Keeping to goals or new habits is not easy — so much so that there’s a cottage industry of life coaches, motivational speakers and stationery companies offering you tricks, hints, motivational journals and other products apparently designed to keep you on the straight and narrow.
But there might be an easier — and considerably cheaper — way of doing things. Rather than trying to motivate ourselves alone, Katie S. Mehr and colleagues from the University of Pennsylvania argue in the Journal of the Association for Consumer Research, copying the strategies that our friends use may provide us with some much needed drive.
The team asked 1,028 participants, all of whom said they wanted to exercise more, how many hours they’d spent exercising in the previous week, before randomly assigning them to one of three conditions.
Participants in the “copy-paste” condition were asked to pay attention to how people they knew motivated themselves to work out, and were told they could ask them directly for strategies and tips. Those in the “quasi-yoked” control condition were told that the research team would “help [them] learn about an effective hack or strategy that motivates people to exercise” — no mention of friends. In another, simple control condition, there was no message.
Two days later, participants completed a second survey, describing what strategies they planned to use in the next week to exercise more. More specifically, those in the copy-paste condition were asked to summarise the strategy they’d copied from a friend, while those in the quasi-yoked condition were provided with one of 358 exercise strategies another participant had copy-pasted in a pilot study.
Finally, a week after the second survey, participants in all conditions were asked how many hours they had spent exercising in the last week and how motivated they had felt to exercise on a scale of one to five.
Those in the copy-paste condition — that is, those who had copied their friends’ fitness strategies — spent significantly more time exercising than those in the simple control (55.8 more minutes on average) and quasi-yoked control condition (32.5 more minutes). They were also more motivated to exercise.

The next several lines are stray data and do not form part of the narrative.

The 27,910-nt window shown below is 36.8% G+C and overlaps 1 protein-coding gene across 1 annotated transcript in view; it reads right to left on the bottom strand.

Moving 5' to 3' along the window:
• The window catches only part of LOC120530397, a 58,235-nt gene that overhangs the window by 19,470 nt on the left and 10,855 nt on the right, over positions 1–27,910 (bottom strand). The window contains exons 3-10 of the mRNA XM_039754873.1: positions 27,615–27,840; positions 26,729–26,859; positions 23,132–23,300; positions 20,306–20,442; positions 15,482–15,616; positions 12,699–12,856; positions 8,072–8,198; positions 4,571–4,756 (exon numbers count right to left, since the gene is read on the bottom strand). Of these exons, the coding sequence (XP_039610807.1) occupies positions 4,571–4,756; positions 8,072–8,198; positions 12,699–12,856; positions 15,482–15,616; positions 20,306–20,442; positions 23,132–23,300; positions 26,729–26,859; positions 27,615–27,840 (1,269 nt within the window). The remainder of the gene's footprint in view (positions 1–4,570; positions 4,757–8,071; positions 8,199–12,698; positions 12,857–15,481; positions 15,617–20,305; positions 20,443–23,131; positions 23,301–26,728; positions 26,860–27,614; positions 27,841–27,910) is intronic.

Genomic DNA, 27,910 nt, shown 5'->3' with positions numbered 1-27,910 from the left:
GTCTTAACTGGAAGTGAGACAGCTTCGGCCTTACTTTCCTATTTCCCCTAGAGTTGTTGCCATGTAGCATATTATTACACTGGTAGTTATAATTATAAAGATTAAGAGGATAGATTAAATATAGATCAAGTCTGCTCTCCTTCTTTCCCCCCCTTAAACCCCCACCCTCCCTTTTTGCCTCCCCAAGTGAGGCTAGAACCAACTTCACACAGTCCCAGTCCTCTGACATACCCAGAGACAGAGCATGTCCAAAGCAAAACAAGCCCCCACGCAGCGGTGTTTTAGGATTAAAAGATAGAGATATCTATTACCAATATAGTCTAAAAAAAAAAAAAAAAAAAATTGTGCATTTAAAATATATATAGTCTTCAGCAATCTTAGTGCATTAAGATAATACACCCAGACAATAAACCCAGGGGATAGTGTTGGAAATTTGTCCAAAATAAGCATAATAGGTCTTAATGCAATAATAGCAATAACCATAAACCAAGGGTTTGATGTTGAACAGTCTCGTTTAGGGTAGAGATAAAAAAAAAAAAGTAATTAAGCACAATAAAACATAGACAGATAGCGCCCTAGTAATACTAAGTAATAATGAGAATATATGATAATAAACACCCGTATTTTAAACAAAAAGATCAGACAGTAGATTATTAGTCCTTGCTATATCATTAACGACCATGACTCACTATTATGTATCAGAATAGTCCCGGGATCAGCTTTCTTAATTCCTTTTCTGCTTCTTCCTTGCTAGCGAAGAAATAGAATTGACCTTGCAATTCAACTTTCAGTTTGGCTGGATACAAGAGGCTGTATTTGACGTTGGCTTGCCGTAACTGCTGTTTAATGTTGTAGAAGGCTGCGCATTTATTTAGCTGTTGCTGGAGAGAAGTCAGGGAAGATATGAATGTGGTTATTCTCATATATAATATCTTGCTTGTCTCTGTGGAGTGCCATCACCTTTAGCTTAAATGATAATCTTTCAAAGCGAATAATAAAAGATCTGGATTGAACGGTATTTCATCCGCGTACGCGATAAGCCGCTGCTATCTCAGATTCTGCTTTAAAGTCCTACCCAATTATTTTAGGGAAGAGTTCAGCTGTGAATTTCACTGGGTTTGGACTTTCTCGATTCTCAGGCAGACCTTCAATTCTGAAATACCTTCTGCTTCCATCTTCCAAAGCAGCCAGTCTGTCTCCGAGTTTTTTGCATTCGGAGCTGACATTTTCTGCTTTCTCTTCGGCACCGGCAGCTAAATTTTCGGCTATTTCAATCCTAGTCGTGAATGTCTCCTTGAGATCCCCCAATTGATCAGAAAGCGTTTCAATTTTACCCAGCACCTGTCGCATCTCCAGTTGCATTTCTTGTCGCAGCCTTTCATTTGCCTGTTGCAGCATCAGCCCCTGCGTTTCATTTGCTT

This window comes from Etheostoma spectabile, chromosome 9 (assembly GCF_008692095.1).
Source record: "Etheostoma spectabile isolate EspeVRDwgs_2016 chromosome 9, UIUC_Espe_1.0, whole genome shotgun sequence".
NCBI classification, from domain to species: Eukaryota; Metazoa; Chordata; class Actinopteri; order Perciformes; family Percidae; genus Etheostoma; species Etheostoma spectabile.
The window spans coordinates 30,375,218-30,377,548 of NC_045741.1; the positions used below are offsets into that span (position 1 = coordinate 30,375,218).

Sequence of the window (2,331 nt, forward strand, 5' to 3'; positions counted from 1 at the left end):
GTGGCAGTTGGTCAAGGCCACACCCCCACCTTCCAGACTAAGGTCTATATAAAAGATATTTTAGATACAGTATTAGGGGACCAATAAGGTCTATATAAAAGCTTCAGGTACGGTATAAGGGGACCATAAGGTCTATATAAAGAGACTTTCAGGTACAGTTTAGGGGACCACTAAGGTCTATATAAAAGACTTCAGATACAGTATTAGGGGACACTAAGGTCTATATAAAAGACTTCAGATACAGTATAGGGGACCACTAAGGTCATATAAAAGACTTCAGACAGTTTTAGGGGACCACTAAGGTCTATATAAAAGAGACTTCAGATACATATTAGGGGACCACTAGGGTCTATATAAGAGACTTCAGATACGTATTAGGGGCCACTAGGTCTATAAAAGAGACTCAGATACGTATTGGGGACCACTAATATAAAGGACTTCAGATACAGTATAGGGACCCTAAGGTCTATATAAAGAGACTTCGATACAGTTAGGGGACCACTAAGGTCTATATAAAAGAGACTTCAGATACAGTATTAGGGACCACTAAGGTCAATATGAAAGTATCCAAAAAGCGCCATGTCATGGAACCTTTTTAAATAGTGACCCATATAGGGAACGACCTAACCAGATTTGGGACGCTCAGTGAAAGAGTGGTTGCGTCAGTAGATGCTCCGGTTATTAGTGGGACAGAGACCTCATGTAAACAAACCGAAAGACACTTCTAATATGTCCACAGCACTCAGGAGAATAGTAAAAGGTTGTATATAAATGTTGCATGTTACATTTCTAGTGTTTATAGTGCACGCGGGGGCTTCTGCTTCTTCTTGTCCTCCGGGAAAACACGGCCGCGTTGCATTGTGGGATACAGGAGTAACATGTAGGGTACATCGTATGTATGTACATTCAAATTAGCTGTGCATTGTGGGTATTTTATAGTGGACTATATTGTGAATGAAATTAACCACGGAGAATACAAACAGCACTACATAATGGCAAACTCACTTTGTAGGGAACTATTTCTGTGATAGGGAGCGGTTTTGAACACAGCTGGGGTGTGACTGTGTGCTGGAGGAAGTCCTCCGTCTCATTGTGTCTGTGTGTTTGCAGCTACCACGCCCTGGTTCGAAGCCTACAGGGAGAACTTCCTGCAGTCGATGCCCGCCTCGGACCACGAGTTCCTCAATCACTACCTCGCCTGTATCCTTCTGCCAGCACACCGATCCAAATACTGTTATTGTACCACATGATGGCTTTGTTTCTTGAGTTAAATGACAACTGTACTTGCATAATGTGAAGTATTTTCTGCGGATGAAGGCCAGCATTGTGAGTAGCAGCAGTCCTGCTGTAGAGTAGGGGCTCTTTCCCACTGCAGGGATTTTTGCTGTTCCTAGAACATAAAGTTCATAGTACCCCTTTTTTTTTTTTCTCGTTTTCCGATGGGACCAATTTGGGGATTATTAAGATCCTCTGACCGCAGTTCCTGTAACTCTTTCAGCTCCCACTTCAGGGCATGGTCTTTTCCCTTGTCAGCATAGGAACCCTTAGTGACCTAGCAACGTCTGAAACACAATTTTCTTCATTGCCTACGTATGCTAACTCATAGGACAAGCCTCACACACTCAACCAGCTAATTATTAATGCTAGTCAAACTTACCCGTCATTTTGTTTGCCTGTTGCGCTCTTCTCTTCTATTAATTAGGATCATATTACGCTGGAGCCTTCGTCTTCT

What made copy-paste prompts so effective? To figure this out, the team also asked participants nine questions about the strategies they used, such as how useful, new or appealing the strategies were, and how committed they felt to them. The team found that, compared to the quasi-yoked condition, those in the copy-paste condition found the strategies more useful, were more committed to them, and had more social interactions with others who exercise — and these differences could explain why these participants in turn spent more time exercising.
This makes sense: general advice about exercise or habit-forming may not particularly resonate with someone, while finding appealing strategies from one’s own social circle could be more personally relevant. Further research could look at the nature of the strategies participants “copied and pasted” from their friends: is the motivation of seeking and applying strategies from friends enough to keep somebody interested in their new habit, or do particular types of strategy work better or worse?
Whether copy-paste strategies would work in the long-term is also not yet clear — it’s easy to start a new lifestyle with good intentions and high levels of motivation, but not so easy to keep it up. If you’re looking to change a habit, however, you could do a lot worse than looking to a friend for advice.